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Nobody will miss Boris as much as Ireland’s establishment

In Ireland, rents have risen by 11% this year. That figure slightly exceeds the figure for general inflation, which is at 9.6%. It is less than the inflation in fuel prices, which runs at something close to 100% compared to this time last year. Since April of 2021, according to the Examiner, almost 4,000 Irish families have received eviction notices.

In the health service, several hundred thousand people are on waiting lists which exceed a year for vital and necessary treatments essential to their well-being and quality of life. In the international and immigration space, the country is facing a €3billion bill next year for the care of Ukrainian refugees, and more for the care of refugees from other countries. In Justice, crime is up, sentences are growing ever shorter, and the number of sexual offences is rising. On the climate and energy, the Government is on course to miss its own emissions targets, while, at the same time, spending untold sums of money on taxes and projects at the behest of the Green Party. All the while, the Government’s legislative program features such priorities as hate speech legislation, safe spaces, and so on.

The state of the country is not good. Thank God, then, for Boris Johnson.

To say that the Irish media and political establishment is obsessed with Boris Johnson would be an understatement beyond measure. Indeed, one should really be grateful that there are no internationally prosecutable laws for cross-border political stalking, otherwise several of our leading correspondents might find themselves answering to the plod. One imagines Fintan O’Toole before some bewigged M ’lord: “And how many articles concerning Mr. Johnson has the defendant written in the last year?”

“Thirty-seven, your honour”

Boris Johnson is, if you read RTE, or the Irish Times, or the Examiner, or any other outlet, example number one of how not to run a country. Less openly spoken, but universally understood, is that Boris Johnson is reviled for being on the wrong side of the Brexit debate, and that his crimes in the culture war will always matter much more to his Irish critics than the actual governance of Her Majesty’s United Kingdoms.

But Boris plays another role, too, for our beleaguered establishment. Hating him is a form of therapy.

Hating Boris, after all, is really an expression of relief. It might fairly be summed up as “we’re bad, but thanks be to god, they’re worse”.

You often hear it said, for example, that Micheál Martin is a “decent man”. Say what you like about him, but he’s decent. Not like that bimbo in Downing Street, is the implicit, if unspoken, comparison.

“Decent Man”, though, is damning praise. The country is full, thanks be to goodness, of decent men, and decent women. That Mr. Martin is personally kind, apparently, and a good father and husband, is certainly worthy of praise. It does not make him a good Taoiseach, any more than Margaret Thatcher’s coldness and ruthlessness towards her own children made her an ineffective Prime Minister. The qualities one might wish to have in a friend are not, at the end of the day, the qualities one always needs in the leader of a modern parliamentary democracy.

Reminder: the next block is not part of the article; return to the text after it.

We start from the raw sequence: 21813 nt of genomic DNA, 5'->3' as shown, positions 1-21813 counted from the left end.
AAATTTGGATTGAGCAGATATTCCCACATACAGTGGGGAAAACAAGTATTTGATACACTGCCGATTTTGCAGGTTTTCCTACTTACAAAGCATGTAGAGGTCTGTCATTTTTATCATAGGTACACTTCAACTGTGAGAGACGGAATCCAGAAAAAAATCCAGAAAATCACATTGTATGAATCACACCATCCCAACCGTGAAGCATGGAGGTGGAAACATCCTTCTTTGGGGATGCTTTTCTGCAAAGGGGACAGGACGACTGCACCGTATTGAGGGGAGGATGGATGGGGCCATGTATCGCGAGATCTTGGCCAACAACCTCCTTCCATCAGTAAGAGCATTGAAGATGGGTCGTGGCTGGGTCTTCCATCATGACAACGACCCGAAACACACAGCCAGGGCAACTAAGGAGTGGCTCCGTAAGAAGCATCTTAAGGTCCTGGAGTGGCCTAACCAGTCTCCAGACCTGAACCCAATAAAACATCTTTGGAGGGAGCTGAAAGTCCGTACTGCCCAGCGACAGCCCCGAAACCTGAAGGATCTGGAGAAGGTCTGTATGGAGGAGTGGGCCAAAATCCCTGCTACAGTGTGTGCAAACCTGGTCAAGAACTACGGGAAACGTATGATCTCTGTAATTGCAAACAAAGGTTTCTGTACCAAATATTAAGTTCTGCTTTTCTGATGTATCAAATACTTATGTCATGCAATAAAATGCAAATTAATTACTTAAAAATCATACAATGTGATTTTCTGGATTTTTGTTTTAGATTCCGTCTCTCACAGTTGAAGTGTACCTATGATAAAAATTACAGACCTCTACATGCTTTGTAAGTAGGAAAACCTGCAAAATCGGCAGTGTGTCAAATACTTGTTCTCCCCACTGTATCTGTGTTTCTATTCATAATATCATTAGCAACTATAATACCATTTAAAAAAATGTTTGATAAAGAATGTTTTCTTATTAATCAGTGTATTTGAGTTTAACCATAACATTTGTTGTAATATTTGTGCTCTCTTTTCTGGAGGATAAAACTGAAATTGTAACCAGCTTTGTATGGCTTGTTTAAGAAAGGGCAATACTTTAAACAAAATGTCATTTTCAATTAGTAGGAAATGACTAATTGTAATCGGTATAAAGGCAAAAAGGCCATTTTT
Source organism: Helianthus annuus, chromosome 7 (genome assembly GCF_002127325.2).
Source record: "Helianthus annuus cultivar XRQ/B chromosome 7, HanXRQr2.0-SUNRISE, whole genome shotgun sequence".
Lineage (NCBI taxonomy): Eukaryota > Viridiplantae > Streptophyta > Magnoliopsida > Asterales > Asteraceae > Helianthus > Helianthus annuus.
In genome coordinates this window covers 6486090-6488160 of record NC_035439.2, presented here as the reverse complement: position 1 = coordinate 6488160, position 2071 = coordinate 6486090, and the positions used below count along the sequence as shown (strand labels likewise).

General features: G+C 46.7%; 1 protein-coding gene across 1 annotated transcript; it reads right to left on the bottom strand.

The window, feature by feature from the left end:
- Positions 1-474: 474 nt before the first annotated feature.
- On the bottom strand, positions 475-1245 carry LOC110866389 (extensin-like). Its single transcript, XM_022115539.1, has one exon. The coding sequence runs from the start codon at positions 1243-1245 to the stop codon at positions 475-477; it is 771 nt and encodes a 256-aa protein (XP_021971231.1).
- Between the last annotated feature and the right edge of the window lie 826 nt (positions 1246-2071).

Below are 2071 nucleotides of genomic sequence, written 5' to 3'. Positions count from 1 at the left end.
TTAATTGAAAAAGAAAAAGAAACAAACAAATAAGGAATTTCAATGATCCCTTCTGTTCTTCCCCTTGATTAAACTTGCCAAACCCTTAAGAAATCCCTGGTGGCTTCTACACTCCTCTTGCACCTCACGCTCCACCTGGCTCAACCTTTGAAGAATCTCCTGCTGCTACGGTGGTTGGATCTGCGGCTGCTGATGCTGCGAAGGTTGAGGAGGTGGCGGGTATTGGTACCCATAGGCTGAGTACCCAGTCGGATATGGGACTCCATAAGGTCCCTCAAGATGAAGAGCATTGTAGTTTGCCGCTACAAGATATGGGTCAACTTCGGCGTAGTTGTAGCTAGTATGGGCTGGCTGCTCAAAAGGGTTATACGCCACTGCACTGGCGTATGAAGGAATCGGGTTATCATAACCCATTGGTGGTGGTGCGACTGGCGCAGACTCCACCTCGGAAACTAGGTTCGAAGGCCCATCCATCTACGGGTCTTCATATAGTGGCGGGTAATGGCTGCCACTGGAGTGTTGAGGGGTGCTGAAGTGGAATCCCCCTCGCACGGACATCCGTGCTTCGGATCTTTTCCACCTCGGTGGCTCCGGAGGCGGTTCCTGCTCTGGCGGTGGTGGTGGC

None of this, by the way, should be read as a defence of Mr. Johnson: The British Prime Minister has, finally, come a cropper for a litany of half truths, untruths, and, most fatally, episodes of mismanagement. It is apparent that for all his skill as a commentator, writer, and campaigner, Boris Johnson was ill-suited to the task of operating the levers of the massive British state. Mrs. Thatcher, or Mr. Blair, workaholics both, he is not.

But one wonders: What would Ireland look like if the Irish media gave even a fraction of the scrutiny it does to Mr. Johnson to the Irish Government, and its record? They toss around words like “disaster” and “farce” regularly to describe the goings-on in Westminster, but last I checked, Irish people are being bussed by desperate Irish TDs to Northern Ireland – a British dominion, for the present – for cataract surgery. British homelessness does not approach Irish levels. You do not find, on the main thoroughfares of London, drug addicts urinating in the street and threatening passers-by.

Which country, then, is the “disaster” and the “farce”?

And what is the job of the Irish media? Is it to report and obsess over standards in British public life, or Irish? Is it to campaign for the reversal of Brexit, or is it to hold Irish leaders to account for their failures in office.

Mr. Martin is a decent man. Not even his defenders, sadly, can say that about Mr. Johnson. But why do we care so much, with so many problems on our own doorstep? Because who knows? Perhaps Mr. Johnson will go, and then what?

The Irish media better hope he is replaced by somebody they can hate just as much, because otherwise, one perishes to think what they might have to talk, and write, about.

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